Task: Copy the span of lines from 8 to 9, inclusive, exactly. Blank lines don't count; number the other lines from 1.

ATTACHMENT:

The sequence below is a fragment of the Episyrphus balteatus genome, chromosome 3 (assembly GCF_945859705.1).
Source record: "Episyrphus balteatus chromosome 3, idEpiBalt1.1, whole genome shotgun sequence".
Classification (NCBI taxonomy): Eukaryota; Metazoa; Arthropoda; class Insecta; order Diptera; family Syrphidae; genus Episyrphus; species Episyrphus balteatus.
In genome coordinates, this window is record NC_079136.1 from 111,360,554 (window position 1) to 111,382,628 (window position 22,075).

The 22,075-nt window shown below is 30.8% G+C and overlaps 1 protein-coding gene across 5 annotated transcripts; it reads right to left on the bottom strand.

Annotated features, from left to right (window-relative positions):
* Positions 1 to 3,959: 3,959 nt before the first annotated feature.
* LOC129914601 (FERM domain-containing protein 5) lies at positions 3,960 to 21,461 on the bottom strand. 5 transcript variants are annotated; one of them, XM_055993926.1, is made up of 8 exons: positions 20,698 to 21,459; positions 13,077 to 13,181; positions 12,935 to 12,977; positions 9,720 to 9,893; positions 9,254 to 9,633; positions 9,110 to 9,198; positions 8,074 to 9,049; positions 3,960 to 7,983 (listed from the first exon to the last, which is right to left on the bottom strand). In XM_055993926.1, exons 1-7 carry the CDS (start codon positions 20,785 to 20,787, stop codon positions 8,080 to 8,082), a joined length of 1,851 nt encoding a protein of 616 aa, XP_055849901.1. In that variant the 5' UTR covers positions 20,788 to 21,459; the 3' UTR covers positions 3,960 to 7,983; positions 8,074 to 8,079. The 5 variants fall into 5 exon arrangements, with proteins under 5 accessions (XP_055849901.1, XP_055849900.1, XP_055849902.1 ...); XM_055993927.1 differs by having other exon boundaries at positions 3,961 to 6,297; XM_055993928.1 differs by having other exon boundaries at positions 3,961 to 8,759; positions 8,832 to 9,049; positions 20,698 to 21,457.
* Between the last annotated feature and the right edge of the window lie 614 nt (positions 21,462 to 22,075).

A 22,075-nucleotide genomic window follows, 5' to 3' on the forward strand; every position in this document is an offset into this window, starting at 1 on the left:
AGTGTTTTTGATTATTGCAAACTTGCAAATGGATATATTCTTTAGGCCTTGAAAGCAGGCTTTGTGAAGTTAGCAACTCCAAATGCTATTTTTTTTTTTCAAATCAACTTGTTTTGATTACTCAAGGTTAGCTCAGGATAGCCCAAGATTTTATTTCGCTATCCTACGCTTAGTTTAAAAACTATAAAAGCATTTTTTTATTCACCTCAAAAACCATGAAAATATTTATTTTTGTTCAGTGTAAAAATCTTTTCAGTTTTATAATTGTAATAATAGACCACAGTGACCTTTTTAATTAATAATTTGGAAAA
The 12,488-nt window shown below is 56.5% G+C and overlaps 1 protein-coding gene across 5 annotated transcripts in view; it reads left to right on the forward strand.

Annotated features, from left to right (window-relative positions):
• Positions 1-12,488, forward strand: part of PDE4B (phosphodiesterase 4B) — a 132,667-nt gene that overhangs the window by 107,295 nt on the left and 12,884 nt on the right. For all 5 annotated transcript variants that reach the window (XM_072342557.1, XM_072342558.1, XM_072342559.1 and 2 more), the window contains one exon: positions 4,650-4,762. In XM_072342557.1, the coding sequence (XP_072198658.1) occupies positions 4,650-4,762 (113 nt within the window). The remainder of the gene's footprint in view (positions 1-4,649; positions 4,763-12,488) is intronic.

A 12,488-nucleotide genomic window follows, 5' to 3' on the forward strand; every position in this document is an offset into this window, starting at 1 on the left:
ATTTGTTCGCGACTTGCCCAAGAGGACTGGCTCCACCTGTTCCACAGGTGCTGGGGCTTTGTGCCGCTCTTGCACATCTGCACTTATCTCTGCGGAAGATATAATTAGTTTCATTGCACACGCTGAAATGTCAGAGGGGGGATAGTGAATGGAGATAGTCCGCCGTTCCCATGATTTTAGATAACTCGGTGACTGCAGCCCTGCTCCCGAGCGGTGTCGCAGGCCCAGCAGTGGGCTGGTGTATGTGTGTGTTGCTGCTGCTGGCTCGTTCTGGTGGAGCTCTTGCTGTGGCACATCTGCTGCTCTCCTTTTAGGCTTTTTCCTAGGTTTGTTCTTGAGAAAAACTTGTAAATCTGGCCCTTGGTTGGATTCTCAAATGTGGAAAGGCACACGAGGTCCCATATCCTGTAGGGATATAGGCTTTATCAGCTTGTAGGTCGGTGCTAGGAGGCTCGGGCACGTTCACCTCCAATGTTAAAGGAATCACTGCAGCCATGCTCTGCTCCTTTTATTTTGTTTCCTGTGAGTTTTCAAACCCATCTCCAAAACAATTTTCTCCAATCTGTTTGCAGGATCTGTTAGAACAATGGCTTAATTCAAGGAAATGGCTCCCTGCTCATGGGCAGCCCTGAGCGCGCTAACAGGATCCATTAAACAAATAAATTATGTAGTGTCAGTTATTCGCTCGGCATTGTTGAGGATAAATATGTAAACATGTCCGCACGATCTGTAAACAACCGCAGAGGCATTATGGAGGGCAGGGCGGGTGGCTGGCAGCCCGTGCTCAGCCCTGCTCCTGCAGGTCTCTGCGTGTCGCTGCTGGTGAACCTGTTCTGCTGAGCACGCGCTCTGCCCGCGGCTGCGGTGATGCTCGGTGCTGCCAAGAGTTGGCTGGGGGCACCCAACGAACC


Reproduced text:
* LOC129914601 (FERM domain-containing protein 5) lies at positions 3,960 to 21,461 on the bottom strand. 5 transcript variants are annotated; one of them, XM_055993926.1, is made up of 8 exons: positions 20,698 to 21,459; positions 13,077 to 13,181; positions 12,935 to 12,977; positions 9,720 to 9,893; positions 9,254 to 9,633; positions 9,110 to 9,198; positions 8,074 to 9,049; positions 3,960 to 7,983 (listed from the first exon to the last, which is right to left on the bottom strand). In XM_055993926.1, exons 1-7 carry the CDS (start codon positions 20,785 to 20,787, stop codon positions 8,080 to 8,082), a joined length of 1,851 nt encoding a protein of 616 aa, XP_055849901.1. In that variant the 5' UTR covers positions 20,788 to 21,459; the 3' UTR covers positions 3,960 to 7,983; positions 8,074 to 8,079. The 5 variants fall into 5 exon arrangements, with proteins under 5 accessions (XP_055849901.1, XP_055849900.1, XP_055849902.1 ...); XM_055993927.1 differs by having other exon boundaries at positions 3,961 to 6,297; XM_055993928.1 differs by having other exon boundaries at positions 3,961 to 8,759; positions 8,832 to 9,049; positions 20,698 to 21,457.
* Between the last annotated feature and the right edge of the window lie 614 nt (positions 21,462 to 22,075).